Swingeing cuts to rural development funding could “rip the heart out of communities” across Northern Ireland, an MLA has warned.
The Department of Agriculture, Environment and Rural Affairs (DAERA) faces cuts of up to £20m in its annual budget by 2020, according to a budget outlook report published last month.
The £20m cut was the most extreme of three options put forward by civil servants. However, even the best case scenario would see the department’s budget slashed by £10m over the next two years.
In the report, officials from the Department of Finance warned that all rural affairs programmes would have to be put on hold.
But SDLP MLA Patsy McGlone said such a move would set rural development in the Province back years.
“If these cuts are allowed to go ahead, unchallenged, they will rip the heart out of communities, deplete services and diminish capacity within rural areas. That cannot be allowed to happen,” he added.
The Orange Order also as added its voice to the growing concern over proposals to cease funding for rural development schemes, with CEO Iain Carlisle stating that the programmes have a “valuable impact” on isolated communities.
He added: “We would encourage the Department of Finance to recognise the valuable impact which relatively modest sums of funding have had on isolated, and often hard to reach demographic groups, in our society.”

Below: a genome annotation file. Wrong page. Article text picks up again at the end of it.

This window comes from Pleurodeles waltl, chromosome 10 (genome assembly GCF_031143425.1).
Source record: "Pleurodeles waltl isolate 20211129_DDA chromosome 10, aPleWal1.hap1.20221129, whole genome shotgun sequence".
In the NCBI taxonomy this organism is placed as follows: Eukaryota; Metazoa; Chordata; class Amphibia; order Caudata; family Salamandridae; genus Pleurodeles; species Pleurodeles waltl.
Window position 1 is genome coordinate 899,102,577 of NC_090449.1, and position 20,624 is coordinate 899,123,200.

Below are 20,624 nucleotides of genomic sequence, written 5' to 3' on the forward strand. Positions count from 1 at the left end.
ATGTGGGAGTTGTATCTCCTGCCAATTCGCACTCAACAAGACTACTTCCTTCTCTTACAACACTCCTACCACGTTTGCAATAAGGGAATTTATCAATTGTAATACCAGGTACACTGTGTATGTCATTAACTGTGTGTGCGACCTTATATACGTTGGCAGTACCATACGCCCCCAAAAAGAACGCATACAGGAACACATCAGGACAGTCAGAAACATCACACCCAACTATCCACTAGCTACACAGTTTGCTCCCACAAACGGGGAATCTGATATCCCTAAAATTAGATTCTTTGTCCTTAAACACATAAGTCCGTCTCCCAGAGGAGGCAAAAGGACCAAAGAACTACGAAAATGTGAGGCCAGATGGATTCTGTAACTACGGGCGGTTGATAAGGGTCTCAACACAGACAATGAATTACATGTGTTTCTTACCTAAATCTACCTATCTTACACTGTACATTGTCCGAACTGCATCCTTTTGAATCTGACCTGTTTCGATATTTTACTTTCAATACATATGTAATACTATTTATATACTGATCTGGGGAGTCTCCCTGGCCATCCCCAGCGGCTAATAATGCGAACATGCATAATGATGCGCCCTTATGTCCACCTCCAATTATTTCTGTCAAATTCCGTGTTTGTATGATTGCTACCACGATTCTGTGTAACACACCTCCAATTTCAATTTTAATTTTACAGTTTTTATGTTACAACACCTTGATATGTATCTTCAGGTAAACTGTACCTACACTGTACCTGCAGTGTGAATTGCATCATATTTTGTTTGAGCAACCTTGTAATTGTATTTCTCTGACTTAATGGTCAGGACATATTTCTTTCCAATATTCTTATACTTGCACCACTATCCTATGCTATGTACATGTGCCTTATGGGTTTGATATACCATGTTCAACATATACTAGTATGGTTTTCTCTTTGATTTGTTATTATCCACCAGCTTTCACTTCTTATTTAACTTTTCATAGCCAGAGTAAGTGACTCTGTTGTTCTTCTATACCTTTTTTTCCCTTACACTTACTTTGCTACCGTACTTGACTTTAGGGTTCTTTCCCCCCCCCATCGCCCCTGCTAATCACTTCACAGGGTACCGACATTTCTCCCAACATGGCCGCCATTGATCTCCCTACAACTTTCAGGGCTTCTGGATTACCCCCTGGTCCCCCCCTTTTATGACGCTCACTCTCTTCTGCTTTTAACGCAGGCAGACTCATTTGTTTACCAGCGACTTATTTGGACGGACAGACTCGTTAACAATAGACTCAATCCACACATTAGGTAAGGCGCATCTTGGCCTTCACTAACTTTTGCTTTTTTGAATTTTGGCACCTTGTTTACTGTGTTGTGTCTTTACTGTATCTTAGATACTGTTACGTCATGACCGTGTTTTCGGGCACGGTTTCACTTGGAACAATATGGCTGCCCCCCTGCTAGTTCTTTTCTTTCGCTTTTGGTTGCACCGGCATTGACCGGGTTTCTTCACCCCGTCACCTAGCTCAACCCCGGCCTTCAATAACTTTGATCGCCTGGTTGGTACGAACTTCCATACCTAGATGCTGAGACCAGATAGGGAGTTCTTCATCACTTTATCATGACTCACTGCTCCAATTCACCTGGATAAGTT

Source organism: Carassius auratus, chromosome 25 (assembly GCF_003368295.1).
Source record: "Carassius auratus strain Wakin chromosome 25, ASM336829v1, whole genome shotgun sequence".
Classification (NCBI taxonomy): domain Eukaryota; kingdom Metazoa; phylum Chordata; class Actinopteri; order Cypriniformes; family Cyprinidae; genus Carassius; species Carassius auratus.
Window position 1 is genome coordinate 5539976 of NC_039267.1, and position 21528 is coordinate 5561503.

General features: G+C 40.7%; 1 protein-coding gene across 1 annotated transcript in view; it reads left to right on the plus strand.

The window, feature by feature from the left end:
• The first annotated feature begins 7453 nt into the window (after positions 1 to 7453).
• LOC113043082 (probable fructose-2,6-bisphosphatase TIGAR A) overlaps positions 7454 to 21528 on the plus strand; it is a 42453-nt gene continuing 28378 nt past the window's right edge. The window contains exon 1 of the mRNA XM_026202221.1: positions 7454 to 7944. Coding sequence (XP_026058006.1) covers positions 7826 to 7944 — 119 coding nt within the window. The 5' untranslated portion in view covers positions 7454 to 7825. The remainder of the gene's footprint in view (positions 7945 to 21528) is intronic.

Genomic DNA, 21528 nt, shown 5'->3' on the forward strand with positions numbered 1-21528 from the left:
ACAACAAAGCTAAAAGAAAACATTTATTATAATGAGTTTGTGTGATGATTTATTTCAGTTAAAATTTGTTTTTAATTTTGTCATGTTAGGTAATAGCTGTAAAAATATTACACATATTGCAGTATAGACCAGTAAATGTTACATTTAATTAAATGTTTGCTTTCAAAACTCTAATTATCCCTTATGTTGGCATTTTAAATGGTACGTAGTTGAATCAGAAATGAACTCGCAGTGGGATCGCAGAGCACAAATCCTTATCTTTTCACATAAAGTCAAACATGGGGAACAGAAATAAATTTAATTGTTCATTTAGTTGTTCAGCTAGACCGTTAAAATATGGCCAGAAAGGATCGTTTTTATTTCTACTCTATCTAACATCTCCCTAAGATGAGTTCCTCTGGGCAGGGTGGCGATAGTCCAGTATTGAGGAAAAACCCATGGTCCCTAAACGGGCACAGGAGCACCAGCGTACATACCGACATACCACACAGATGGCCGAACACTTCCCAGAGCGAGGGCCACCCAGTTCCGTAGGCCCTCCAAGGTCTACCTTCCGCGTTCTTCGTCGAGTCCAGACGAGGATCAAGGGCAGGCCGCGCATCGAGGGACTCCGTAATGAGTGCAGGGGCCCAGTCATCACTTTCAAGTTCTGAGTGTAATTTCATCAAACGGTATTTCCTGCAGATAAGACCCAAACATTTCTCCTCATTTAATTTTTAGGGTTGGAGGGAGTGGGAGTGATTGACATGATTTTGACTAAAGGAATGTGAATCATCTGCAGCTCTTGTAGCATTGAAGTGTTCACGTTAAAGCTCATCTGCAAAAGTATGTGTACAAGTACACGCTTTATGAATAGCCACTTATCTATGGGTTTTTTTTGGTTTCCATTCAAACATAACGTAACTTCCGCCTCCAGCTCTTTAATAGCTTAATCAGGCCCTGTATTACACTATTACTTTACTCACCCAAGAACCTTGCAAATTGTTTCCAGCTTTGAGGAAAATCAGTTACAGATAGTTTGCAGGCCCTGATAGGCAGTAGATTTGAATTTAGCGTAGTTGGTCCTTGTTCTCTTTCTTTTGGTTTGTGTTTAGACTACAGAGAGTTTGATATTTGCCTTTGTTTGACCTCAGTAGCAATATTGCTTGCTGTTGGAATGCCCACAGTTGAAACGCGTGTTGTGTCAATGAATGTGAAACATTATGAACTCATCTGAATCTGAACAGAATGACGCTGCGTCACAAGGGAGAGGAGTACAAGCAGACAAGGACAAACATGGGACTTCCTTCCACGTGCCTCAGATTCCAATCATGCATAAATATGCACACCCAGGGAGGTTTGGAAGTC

The remarks came ahead of today’s closing date for the budget outlook consultation 2018-2020.
A DAERA spokesman told the News Letter that the options put forward in the budget outlook are “purely illustrative and there is no preferred scenario”.
He added: “They are not proposed budget settlements and no decisions have yet been taken. It will be for ministers to decide on the way forward.”
Elsewhere, SDLP MLA Justin McNulty MLA has said that further cuts to the arts sector of up to 8% could force a “severe unrecoverable crisis” for many groups.
He added: “Arts are seen as an easy target. However, an enormous amount of community development work and reconciliation is done through the medium of arts.”
Meanwhile, students’ union NUS-USI president Olivia Potter-Hughes said last month’s budget outlook paper paints a picture of “scorched-earth budgetary policy”.
She added: “One wonders whether the sole function of this document was to try and scare parties back in to devolved government here?
“If so, it appears not to have worked and seems only to have caused significant worry amongst people who depended on public services and on important government schemes.”